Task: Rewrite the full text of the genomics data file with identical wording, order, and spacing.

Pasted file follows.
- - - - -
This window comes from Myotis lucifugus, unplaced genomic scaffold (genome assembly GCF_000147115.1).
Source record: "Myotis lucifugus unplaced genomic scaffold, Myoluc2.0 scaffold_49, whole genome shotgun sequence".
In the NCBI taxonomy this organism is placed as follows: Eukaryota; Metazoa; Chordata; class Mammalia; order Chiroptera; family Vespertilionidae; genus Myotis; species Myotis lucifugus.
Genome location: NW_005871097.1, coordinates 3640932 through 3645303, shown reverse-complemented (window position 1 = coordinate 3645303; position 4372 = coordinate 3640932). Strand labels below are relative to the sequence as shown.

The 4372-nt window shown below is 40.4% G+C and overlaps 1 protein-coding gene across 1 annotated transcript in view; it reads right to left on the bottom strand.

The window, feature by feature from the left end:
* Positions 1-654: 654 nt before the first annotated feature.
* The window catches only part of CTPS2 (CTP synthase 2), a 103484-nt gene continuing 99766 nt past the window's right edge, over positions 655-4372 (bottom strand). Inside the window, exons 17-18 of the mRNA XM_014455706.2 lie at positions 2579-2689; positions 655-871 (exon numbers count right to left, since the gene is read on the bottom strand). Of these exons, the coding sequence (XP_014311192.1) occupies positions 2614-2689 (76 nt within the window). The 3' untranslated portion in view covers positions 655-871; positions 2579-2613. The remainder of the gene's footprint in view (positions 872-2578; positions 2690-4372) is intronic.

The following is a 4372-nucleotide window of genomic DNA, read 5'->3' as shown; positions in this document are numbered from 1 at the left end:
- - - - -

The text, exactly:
This window comes from Myotis lucifugus, unplaced genomic scaffold (genome assembly GCF_000147115.1).
Source record: "Myotis lucifugus unplaced genomic scaffold, Myoluc2.0 scaffold_49, whole genome shotgun sequence".
In the NCBI taxonomy this organism is placed as follows: Eukaryota; Metazoa; Chordata; class Mammalia; order Chiroptera; family Vespertilionidae; genus Myotis; species Myotis lucifugus.
Genome location: NW_005871097.1, coordinates 3640932 through 3645303, shown reverse-complemented (window position 1 = coordinate 3645303; position 4372 = coordinate 3640932). Strand labels below are relative to the sequence as shown.

The 4372-nt window shown below is 40.4% G+C and overlaps 1 protein-coding gene across 1 annotated transcript in view; it reads right to left on the bottom strand.

The window, feature by feature from the left end:
* Positions 1-654: 654 nt before the first annotated feature.
* The window catches only part of CTPS2 (CTP synthase 2), a 103484-nt gene continuing 99766 nt past the window's right edge, over positions 655-4372 (bottom strand). Inside the window, exons 17-18 of the mRNA XM_014455706.2 lie at positions 2579-2689; positions 655-871 (exon numbers count right to left, since the gene is read on the bottom strand). Of these exons, the coding sequence (XP_014311192.1) occupies positions 2614-2689 (76 nt within the window). The 3' untranslated portion in view covers positions 655-871; positions 2579-2613. The remainder of the gene's footprint in view (positions 872-2578; positions 2690-4372) is intronic.

The following is a 4372-nucleotide window of genomic DNA, read 5'->3' as shown; positions in this document are numbered from 1 at the left end: